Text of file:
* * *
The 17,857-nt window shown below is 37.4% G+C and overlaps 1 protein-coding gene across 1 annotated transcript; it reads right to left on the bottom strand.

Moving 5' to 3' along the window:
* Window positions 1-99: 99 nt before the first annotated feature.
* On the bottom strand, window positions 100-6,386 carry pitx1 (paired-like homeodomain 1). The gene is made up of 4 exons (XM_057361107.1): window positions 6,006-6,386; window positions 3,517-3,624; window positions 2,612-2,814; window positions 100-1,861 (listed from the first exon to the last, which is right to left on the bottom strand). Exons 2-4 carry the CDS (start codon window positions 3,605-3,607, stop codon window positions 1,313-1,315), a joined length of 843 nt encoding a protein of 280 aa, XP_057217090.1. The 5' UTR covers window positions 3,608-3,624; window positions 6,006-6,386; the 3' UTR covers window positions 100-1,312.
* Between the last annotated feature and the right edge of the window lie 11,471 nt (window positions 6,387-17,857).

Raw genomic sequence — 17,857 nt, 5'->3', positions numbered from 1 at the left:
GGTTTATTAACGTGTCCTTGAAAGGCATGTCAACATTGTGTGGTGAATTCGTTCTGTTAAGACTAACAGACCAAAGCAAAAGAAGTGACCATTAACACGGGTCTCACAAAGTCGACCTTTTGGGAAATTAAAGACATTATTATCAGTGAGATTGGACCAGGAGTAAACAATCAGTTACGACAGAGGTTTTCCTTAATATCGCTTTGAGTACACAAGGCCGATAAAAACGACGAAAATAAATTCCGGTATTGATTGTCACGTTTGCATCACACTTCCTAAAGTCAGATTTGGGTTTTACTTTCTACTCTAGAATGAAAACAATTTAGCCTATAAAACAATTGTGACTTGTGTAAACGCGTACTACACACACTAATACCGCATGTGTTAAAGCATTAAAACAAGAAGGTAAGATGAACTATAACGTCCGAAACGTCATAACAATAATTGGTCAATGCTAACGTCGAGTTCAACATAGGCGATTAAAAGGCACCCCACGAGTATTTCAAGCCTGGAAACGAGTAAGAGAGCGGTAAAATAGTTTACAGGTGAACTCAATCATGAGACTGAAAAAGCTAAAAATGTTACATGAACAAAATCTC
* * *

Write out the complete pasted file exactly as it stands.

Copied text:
The 17,857-nt window shown below is 37.4% G+C and overlaps 1 protein-coding gene across 1 annotated transcript; it reads right to left on the bottom strand.

Moving 5' to 3' along the window:
* Window positions 1-99: 99 nt before the first annotated feature.
* On the bottom strand, window positions 100-6,386 carry pitx1 (paired-like homeodomain 1). The gene is made up of 4 exons (XM_057361107.1): window positions 6,006-6,386; window positions 3,517-3,624; window positions 2,612-2,814; window positions 100-1,861 (listed from the first exon to the last, which is right to left on the bottom strand). Exons 2-4 carry the CDS (start codon window positions 3,605-3,607, stop codon window positions 1,313-1,315), a joined length of 843 nt encoding a protein of 280 aa, XP_057217090.1. The 5' UTR covers window positions 3,608-3,624; window positions 6,006-6,386; the 3' UTR covers window positions 100-1,312.
* Between the last annotated feature and the right edge of the window lie 11,471 nt (window positions 6,387-17,857).

Raw genomic sequence — 17,857 nt, 5'->3', positions numbered from 1 at the left:
GGTTTATTAACGTGTCCTTGAAAGGCATGTCAACATTGTGTGGTGAATTCGTTCTGTTAAGACTAACAGACCAAAGCAAAAGAAGTGACCATTAACACGGGTCTCACAAAGTCGACCTTTTGGGAAATTAAAGACATTATTATCAGTGAGATTGGACCAGGAGTAAACAATCAGTTACGACAGAGGTTTTCCTTAATATCGCTTTGAGTACACAAGGCCGATAAAAACGACGAAAATAAATTCCGGTATTGATTGTCACGTTTGCATCACACTTCCTAAAGTCAGATTTGGGTTTTACTTTCTACTCTAGAATGAAAACAATTTAGCCTATAAAACAATTGTGACTTGTGTAAACGCGTACTACACACACTAATACCGCATGTGTTAAAGCATTAAAACAAGAAGGTAAGATGAACTATAACGTCCGAAACGTCATAACAATAATTGGTCAATGCTAACGTCGAGTTCAACATAGGCGATTAAAAGGCACCCCACGAGTATTTCAAGCCTGGAAACGAGTAAGAGAGCGGTAAAATAGTTTACAGGTGAACTCAATCATGAGACTGAAAAAGCTAAAAATGTTACATGAACAAAATCTC